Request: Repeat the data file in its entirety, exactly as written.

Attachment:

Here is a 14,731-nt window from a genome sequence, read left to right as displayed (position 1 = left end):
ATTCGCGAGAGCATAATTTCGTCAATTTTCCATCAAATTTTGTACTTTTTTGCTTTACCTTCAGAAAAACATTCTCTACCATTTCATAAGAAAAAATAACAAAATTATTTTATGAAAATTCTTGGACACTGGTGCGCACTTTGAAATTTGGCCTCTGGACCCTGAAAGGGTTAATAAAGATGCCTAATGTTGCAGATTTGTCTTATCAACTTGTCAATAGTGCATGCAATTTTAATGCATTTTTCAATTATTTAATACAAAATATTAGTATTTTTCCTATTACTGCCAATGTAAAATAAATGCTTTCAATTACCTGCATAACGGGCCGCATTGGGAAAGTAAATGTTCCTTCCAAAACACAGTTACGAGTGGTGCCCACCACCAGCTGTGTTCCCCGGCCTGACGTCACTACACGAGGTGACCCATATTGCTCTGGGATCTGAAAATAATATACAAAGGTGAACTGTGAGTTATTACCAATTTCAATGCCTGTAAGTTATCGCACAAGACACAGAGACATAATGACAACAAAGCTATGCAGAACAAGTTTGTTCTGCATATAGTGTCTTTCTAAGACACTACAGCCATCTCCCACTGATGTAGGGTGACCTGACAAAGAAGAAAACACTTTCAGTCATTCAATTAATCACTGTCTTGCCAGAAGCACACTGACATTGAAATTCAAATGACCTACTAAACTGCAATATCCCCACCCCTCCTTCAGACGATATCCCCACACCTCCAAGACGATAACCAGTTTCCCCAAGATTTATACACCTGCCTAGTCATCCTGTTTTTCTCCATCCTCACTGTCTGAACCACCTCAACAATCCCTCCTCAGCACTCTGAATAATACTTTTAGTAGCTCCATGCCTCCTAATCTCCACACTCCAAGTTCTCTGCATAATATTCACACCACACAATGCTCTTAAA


Here is a 14,731-nt window from a genome sequence, read left to right as displayed (position 1 = left end):
ATTCGCGAGAGCATAATTTCGTCAATTTTCCATCAAATTTTGTACTTTTTTGCTTTACCTTCAGAAAAACATTCTCTACCATTTCATAAGAAAAAATAACAAAATTATTTTATGAAAATTCTTGGACACTGGTGCGCACTTTGAAATTTGGCCTCTGGACCCTGAAAGGGTTAATAAAGATGCCTAATGTTGCAGATTTGTCTTATCAACTTGTCAATAGTGCATGCAATTTTAATGCATTTTTCAATTATTTAATACAAAATATTAGTATTTTTCCTATTACTGCCAATGTAAAATAAATGCTTTCAATTACCTGCATAACGGGCCGCATTGGGAAAGTAAATGTTCCTTCCAAAACACAGTTACGAGTGGTGCCCACCACCAGCTGTGTTCCCCGGCCTGACGTCACTACACGAGGTGACCCATATTGCTCTGGGATCTGAAAATAATATACAAAGGTGAACTGTGAGTTATTACCAATTTCAATGCCTGTAAGTTATCGCACAAGACACAGAGACATAATGACAACAAAGCTATGCAGAACAAGTTTGTTCTGCATATAGTGTCTTTCTAAGACACTACAGCCATCTCCCACTGATGTAGGGTGACCTGACAAAGAAGAAAACACTTTCAGTCATTCAATTAATCACTGTCTTGCCAGAAGCACACTGACATTGAAATTCAAATGACCTACTAAACTGCAATATCCCCACCCCTCCTTCAGACGATATCCCCACACCTCCAAGACGATAACCAGTTTCCCCAAGATTTATACACCTGCCTAGTCATCCTGTTTTTCTCCATCCTCACTGTCTGAACCACCTCAACAATCCCTCCTCAGCACTCTGAATAATACTTTTAGTAGCTCCATGCCTCCTAATCTCCACACTCCAAGTTCTCTGCATAATATTCACACCACACAATGCTCTTAAA